"Iona looks at his fare and moves his lips... Apparently he means to say something, but nothing comes out but a sniff.
"What?" inquires the officer.
"Iona gives a wry smile, and straining his throat, brings out huskily: "My son..., er... my son died this week, sir." (Chekhov)
These two stories don't go together. It's just that I read them at the same time. Also, I'm feeling erudite and studious enough to attempt a connection.
Guys, I had an insight. Who knows how long it will last, but it feels monumental.
I have been thinking intently about truth as a motivation for writing, and as a source of conflict. In my own writing, I always struggle with figuring out what has to happen to a character over the course of a story to bring that character, or the reader, some deeper understanding. It feels like a plotting problem. When I re-plot, when I think I've got something figured out because it makes sense the way the plot of an episode of Law & Order makes sense, I'm so proud of myself for a minute. Then I try to write it, and half way through, it fails. I'm not saying what I mean to say.
It occurred to me this week, as the plot problem happened again, and I thought I'd solved it, that it is not a plot problem I have at all. I have a vision problem. I have a problem understanding what I think the ultimate stake is in any conflict and in knowing what, for me, starts the fires of tension and conflict raging in the first place.
As soon as I knew I had the problem, I had the answer, too. To me, it's always a character's inability to say what she really means to say, always his inability to hold onto the little kernel of truth he knows, that sets any conflict going.
And it is our inability to tell and believe any static truth, the encounter with knowing that as soon as we put words to something it's bullshit, it's never the whole picture, that is the reason I write. All we have are different changeable versions of stories, but having to change them all the time, having to admit their truth and their falsity, their inevitable inadequacy and their inevitable beauty all at the same time-- that is the most dramatic thing in the world.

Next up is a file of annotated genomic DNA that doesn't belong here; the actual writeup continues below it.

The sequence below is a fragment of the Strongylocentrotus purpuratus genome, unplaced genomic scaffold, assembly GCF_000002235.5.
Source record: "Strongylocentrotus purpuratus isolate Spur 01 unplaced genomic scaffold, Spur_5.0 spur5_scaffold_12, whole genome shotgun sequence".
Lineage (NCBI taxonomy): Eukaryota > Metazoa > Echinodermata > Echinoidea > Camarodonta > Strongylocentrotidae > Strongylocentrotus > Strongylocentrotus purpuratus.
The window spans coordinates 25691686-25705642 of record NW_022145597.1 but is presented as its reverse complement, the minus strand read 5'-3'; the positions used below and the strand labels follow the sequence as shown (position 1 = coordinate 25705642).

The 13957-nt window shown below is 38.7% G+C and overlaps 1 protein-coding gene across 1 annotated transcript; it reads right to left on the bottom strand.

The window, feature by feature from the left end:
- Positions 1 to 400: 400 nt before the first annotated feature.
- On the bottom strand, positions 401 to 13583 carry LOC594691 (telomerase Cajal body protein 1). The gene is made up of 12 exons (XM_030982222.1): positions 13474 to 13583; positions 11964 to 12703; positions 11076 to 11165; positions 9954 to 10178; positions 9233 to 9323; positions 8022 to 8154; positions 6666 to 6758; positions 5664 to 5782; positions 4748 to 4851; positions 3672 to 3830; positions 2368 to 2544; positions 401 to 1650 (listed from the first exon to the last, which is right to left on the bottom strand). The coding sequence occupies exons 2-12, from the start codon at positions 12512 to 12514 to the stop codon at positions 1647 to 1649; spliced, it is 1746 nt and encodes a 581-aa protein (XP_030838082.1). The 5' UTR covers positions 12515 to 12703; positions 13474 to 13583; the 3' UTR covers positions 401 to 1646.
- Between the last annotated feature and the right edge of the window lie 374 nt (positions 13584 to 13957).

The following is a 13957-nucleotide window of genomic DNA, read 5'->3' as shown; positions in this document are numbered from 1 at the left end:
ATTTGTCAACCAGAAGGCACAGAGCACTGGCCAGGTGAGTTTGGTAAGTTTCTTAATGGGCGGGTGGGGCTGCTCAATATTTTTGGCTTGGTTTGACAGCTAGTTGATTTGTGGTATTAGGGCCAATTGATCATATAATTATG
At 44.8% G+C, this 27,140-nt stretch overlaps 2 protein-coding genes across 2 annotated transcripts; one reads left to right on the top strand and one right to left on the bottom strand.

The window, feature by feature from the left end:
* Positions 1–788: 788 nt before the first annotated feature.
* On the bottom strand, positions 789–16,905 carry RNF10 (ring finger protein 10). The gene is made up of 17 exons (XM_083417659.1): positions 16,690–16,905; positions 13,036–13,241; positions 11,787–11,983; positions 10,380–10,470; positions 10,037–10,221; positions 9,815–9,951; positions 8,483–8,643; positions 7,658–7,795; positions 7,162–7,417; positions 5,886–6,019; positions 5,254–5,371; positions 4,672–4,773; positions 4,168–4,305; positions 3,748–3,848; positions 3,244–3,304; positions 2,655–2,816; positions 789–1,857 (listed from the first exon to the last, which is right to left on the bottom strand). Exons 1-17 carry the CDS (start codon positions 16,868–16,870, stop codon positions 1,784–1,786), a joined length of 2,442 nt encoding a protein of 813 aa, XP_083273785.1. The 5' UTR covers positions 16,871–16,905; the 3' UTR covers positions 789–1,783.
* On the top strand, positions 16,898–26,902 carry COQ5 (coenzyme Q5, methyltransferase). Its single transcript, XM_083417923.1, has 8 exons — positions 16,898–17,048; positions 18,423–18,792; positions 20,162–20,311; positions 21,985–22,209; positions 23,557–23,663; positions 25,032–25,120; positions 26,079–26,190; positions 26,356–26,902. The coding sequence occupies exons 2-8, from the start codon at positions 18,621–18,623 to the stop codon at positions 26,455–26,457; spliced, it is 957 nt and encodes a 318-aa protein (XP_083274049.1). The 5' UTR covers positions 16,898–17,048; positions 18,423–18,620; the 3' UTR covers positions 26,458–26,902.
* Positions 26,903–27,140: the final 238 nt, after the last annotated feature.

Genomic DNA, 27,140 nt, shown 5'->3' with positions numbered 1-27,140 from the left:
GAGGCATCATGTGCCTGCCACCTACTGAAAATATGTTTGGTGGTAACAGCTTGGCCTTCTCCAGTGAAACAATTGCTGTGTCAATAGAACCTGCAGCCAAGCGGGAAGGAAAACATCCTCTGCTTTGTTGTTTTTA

"When She Is Old and I Am Famous" and "Misery" were the first two stories I read after my realization. They are test cases for the questions, "Is this really how I see all stories?" and "Is this the most helpful, clarifying, propulsive way of seeing my own stories?" I think it is, for my own stories at least, and I think, even if I am reading things into other stories by applying my theory, that the activity will teach me more about craft than will going in with the same stale set of tools I'm carrying now.
I am so excited to have something fresh. (Can you tell?)
I was re-reading Orringer's story because I'm teaching it in class, and it's perfect and engaging for high-school seniors. I was surprised at how much I still like the story, and pleased that my ideas about truth being the source of conflict helped me understand the events of the story in a new way.
Mira, the twenty-year-old art student who tells the story, is caught firmly in a static and opposing vision of herself-- fat, smug, never good enough-- and her younger cousin, Aïda-- thin, beautiful, miraculous. Her problems, her perceived conflicts and tensions, all stem from this problematic, but comfortable vision of herself and who she is in the world. It's opposed to her vision of Aïda, sure. There's enough conflict around this version of truth to keep things interesting before Mira's version of the truth breaks down. Everything that happens confirms Mira's vision of things until she is literally injured by her cousin's lies. After she breaks her ankle, her vision of Aïda breaks, too. In a moment when they're both vulnerable, Aïda is able to say what she is afraid of, and Mira is able to believe her.
This isn't where it ends though. There's true connection here, some kind of new understanding, but even when it gets good for Mira at the end, when she's sold a painting and her cousin is gone, there's never the empty promise that she and Aïda will understand each other for good now. It's only that the possibility is there, where at the beginning the only possibility for Mira was to stick with the same old story, the one version of truth it's safe to believe because everyone confirms it.
After I read Orringer, I read Chekhov because I was thinking last night about the encroachment of the body and nature, and because the Big Daddy of the short story, the one who makes me cry in just a few pages, seemed like an important test. The first Chekhov I came across in my classroom, a Constance Garnett translation in a textbook, was “Misery,” not my favorite, but I at least like all of his stories, so I read it.
“Misery” exemplifies another way that truth and our inability to tell it is at the root of conflict. Here, Iona, the cab driver, doesn't have a version of truth that is de-stabilized in the action of the story itself. It's been de-stabilized before we meet him; his son has died quickly and senselessly after three days in the hospital. His struggle is how to say the new truth and how impossible it is to say at all, let alone to an inhospitable world that won't listen. “He feels it is no good to appeal to people,” Chekhov writes. And it is no absolute, permanent, completely fulfilling good. It will be imperfect and go away. But telling stories, sharing that incompleteness is all we have.
“He cannot think about his son when he is alone... To talk about him with someone is possible, but to think of him and picture him is insufferable anguish...”